The National Grain and Feed Association (NGFA) has asked the Chicago Board of Trade to consider forcing buyers of wheat contracts to take physical delivery of grain in some instances in order to bring the contract and cash grain markets back in sync.
The NGFA, the largest industry group of grain buyers and handlers, has complained for more than a year that the CBOT wheat futures contract is broken as a tool for hedging since at delivery its price and cash market values no longer “converge,” an essential for the risk-offset process.
NGFA said it submitted a modified “compelled loadout” concept to CBOT’s parent, the CME Group, as “one potential approach” to correct the problem.
This change would be on top of those already proposed by the CME – everything from increased storage rates, more delivery points, and a higher wheat quality – to improve contract performance. Those changes are currently being reviewed by the Commodity Futures Trading Commission.
NGFA says a new tool – “demand certificates” – should be created so those holding futures positions could be compelled to physically load out wheat as a means of satisfying their futures contract obligations.
Buyers and holders of physical grain, such as grain elevators or processors or feed mills, normally sell futures contracts to offset risk. These “shorts” are the normal NGFA member positions.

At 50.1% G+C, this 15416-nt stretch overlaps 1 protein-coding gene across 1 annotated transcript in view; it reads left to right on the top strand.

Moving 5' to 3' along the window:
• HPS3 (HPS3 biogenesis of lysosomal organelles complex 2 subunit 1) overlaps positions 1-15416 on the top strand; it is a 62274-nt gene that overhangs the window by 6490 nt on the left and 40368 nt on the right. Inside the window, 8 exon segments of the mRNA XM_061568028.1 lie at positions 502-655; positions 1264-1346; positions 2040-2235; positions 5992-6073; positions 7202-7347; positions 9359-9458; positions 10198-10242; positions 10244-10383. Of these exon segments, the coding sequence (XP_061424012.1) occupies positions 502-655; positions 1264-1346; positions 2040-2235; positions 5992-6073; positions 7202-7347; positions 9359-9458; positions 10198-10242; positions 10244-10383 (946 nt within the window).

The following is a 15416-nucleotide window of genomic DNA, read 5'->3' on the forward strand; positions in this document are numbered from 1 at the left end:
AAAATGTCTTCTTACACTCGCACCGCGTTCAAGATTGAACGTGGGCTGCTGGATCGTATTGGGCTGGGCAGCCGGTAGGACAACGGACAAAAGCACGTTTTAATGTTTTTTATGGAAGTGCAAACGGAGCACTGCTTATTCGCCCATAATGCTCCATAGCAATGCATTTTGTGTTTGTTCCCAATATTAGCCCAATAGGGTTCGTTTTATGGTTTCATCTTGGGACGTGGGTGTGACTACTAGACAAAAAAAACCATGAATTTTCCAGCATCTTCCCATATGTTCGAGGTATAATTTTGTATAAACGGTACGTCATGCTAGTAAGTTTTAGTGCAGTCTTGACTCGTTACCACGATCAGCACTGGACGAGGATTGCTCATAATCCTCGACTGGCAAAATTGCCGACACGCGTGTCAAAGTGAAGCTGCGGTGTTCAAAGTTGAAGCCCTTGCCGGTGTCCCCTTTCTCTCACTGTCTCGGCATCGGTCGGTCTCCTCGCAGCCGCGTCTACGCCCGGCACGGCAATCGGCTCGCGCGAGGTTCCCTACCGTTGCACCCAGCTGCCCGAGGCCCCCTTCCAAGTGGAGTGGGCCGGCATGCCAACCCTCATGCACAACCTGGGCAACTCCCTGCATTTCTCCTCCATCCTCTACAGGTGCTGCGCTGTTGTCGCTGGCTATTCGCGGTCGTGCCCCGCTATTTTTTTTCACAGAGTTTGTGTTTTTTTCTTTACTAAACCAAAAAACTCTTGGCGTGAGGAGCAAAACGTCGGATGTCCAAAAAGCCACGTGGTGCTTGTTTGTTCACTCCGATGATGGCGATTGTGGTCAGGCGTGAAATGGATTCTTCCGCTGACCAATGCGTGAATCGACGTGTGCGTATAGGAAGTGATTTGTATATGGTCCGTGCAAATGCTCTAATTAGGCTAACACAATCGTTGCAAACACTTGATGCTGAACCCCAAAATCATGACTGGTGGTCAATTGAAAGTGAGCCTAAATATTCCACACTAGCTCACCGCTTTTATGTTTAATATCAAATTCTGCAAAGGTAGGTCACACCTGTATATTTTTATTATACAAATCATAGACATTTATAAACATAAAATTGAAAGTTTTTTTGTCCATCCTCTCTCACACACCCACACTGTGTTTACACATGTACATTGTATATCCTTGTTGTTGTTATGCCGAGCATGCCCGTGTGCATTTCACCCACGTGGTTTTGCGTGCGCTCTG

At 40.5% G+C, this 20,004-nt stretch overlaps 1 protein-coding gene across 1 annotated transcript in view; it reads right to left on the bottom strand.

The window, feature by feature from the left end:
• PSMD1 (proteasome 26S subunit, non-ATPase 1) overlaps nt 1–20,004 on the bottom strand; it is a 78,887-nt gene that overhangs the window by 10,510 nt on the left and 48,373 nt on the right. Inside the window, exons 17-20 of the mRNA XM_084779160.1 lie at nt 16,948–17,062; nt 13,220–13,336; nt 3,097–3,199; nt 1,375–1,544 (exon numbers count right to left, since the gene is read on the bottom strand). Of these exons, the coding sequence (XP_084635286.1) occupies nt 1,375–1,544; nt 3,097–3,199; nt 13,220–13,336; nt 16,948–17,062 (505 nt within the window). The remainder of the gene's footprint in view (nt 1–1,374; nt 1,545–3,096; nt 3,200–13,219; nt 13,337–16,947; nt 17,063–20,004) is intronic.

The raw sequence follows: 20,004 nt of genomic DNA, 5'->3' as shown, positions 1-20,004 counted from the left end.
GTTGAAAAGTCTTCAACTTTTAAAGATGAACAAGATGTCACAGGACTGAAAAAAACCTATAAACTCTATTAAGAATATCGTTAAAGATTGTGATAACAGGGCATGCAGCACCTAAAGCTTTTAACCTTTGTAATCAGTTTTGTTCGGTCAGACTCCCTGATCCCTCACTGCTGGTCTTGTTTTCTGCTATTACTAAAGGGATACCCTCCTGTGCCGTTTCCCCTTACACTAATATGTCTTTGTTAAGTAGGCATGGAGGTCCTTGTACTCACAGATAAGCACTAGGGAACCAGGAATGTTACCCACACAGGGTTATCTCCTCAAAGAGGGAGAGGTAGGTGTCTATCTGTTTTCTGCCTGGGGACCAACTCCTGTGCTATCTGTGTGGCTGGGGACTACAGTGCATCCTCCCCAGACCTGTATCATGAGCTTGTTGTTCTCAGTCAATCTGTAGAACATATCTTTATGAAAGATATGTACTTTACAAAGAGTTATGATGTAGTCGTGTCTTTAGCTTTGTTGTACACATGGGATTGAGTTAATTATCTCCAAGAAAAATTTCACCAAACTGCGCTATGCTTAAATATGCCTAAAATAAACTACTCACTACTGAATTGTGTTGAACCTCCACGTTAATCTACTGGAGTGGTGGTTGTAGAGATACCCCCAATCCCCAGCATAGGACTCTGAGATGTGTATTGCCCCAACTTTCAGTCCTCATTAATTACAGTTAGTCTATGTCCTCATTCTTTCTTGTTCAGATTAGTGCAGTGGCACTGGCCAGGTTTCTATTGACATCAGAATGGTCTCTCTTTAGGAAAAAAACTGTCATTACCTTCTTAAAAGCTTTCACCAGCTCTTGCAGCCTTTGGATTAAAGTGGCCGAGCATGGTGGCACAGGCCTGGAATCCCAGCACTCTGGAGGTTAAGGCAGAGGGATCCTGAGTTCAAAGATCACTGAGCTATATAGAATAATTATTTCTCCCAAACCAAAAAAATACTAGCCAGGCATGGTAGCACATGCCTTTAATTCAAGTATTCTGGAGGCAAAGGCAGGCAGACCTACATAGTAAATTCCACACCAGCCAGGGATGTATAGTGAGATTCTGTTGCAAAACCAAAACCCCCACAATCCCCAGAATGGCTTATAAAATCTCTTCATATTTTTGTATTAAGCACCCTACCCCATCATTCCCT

Futures buyers, especially speculators, drove grain futures prices to records this year, forcing punitive rises in “margin” fees for the shorts and sparking complaints by NGFA that speculation by such buyers was bleeding the grain industry. NGFA has toyed with “forced” loadout as a way of discouraging such non-grain industry futures market players.
The latest submission to CME Group comes in response to continued lack of convergence by the CBOT wheat contract, NGFA said. It also suggests the maximum quantity for compelled loadout be 15 per cent of a facility’s registered loadout capacity and loadout be within 60 days. After that, storage charges would accelerate.